The Committee of Union and Progress sought to implement the policy of the Ottoman Sultans, which is to insist on occupying the Arabian Peninsula

If one traces the years prior to the outbreak of World War I (1914), and the entry of the Ottomans into it, one should realize that they were such difficult years for the Ottoman Empire, especially with the men of union and progress taking power, and their last attempt to gather what was left from the colonized states, which began to perish, and in the midst of a series of external defeats and internal turmoil, which heralded the imminent fall of the state. The Arabian Peninsula has always been considered an important point in the policies of the men of union and progress, hence, aspiring to maintain the Ottoman presence in the Arabian Gulf; therefore, confirming their hegemony, and their occupation of Hejaz to gain the religious propaganda that they derive from their occupation of the Two Holy Mosques, hence, conferring a false Islamic legitimacy on them. This is, in addition to, protecting Hejaz Railway that was established to impose their control and to ease their access of military supplies to confirm their military presence not only in Hijaz, but also in the whole Persian Gulf and Yemen.

The men of union and progress took advantage of the dispute between the nobles, at the time, Sharif Ali Haidar and Sharif Hussein bin Ali, over the Emirate of Mecca. Sources indicate that the men of union and progress, initially, allied with Sharif Ali Haider, and were angry with Sharif Hussein due to his strong previous relationship with the Red Sultan Abdul Hamid II.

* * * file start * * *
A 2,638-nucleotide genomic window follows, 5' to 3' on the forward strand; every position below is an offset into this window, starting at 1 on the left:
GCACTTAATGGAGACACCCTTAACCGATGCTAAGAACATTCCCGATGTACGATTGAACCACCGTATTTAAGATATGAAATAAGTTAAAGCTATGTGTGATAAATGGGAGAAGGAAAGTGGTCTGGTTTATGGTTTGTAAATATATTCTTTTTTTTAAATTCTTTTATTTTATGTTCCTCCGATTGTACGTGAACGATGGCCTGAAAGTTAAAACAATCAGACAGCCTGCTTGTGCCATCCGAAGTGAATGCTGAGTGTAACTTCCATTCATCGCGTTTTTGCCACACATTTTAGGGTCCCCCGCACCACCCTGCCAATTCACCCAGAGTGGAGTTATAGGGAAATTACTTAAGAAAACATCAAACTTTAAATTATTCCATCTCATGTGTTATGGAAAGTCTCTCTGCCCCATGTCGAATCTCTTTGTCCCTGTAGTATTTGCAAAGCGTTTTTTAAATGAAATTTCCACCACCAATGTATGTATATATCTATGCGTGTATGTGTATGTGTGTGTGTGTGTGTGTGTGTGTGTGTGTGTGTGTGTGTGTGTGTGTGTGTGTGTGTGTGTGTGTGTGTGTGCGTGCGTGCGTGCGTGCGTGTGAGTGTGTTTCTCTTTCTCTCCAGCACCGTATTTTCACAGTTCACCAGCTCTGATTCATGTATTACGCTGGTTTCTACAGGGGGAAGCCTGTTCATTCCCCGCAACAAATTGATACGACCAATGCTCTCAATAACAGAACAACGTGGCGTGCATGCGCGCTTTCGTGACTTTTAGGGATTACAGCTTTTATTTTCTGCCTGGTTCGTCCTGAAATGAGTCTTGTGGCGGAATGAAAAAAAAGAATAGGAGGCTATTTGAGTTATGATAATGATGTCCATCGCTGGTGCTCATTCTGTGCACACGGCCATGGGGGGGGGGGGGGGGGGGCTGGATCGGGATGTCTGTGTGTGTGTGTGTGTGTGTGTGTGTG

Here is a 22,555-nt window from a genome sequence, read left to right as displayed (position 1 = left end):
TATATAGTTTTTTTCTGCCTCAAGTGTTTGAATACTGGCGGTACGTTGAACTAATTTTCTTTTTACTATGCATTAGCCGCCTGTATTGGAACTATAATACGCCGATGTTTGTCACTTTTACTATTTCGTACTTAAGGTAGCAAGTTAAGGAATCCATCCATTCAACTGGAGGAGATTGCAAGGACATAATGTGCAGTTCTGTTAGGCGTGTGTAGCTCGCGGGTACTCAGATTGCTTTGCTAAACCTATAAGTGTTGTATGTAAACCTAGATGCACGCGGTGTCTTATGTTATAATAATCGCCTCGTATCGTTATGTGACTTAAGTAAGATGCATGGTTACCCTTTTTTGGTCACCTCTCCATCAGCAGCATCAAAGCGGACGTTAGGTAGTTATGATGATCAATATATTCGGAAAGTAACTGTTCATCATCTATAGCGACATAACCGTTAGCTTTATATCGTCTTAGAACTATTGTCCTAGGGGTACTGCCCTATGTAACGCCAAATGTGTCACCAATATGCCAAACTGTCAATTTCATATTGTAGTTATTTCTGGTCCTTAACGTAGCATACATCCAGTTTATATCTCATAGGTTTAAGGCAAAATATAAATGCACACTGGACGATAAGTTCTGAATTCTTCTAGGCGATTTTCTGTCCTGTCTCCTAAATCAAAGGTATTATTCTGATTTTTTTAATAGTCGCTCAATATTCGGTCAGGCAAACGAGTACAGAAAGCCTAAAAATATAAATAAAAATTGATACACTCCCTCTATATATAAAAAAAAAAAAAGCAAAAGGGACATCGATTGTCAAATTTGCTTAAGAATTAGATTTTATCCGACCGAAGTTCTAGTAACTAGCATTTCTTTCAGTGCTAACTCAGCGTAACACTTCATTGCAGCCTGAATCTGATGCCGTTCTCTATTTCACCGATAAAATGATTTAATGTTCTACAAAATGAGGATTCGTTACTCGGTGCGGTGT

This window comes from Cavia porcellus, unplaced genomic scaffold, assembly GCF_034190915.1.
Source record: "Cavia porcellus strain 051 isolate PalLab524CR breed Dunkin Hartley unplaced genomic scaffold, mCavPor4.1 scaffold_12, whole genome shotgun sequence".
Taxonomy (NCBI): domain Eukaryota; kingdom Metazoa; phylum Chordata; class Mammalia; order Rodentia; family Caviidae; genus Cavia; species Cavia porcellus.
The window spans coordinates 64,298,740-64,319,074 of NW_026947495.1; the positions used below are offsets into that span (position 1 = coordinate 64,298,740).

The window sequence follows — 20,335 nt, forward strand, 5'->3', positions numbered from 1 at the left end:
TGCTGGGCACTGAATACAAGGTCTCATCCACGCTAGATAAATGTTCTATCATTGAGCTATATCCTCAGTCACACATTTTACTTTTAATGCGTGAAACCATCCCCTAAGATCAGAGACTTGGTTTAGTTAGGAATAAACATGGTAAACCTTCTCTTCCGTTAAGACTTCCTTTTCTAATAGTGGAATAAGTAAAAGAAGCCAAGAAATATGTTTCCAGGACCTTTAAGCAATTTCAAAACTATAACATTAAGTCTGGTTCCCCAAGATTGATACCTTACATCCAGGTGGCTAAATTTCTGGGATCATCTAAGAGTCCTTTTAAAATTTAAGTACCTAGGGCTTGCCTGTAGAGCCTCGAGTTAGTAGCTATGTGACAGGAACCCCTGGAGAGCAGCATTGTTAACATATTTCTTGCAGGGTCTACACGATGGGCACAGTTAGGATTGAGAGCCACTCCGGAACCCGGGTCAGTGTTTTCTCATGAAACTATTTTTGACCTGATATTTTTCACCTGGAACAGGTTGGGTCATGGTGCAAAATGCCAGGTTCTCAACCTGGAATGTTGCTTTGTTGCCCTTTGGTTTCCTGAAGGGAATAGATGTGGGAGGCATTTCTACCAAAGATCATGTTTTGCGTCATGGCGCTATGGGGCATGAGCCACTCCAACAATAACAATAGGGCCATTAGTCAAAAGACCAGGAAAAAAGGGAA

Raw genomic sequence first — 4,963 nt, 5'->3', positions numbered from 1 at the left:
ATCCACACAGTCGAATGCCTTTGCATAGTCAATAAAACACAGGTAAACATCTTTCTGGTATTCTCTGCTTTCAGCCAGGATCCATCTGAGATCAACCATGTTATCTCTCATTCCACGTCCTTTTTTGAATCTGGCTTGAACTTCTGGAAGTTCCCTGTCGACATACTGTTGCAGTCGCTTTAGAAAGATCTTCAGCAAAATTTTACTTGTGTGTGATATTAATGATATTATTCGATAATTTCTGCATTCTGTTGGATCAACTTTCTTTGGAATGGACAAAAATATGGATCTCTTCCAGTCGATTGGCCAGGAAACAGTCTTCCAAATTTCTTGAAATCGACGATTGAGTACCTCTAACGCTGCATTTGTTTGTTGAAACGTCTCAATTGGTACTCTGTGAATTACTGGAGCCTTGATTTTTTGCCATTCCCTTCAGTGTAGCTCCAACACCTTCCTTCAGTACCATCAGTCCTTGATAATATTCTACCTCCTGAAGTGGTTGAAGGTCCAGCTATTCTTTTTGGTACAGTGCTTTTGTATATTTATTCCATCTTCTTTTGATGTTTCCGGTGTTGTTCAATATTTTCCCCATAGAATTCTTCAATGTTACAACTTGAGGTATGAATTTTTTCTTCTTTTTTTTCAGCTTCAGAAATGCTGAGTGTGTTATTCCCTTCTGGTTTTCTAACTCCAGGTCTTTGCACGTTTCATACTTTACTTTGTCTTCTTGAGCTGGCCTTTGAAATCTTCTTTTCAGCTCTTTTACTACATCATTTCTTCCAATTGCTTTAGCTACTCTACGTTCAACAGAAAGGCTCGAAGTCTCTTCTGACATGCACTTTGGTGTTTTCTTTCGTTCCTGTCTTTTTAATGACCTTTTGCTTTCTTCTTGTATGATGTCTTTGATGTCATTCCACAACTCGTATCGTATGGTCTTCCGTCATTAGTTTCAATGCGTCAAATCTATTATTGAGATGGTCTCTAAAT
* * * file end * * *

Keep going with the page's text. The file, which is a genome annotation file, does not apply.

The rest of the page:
But the matter changed when the men of union and progress agreed to give the emirate to Sharif Hussein bin Ali after forcing him to follow their policy, which aims to confront the local forces in the Arabian Peninsula, especially in Aseer and Yemen, and in particular King Abdulaziz Al Saud. And the federalists focused their efforts on making Hejaz a focal area for them, in addition to Istanbul’s need for the Emir of Mecca to succeed in extending the Hejaz railway, and to protect the line from Bedouin attacks. This line had reached Madinah in the year 1908, and there was an Ottoman desire to extend this line to reach holy Mecca.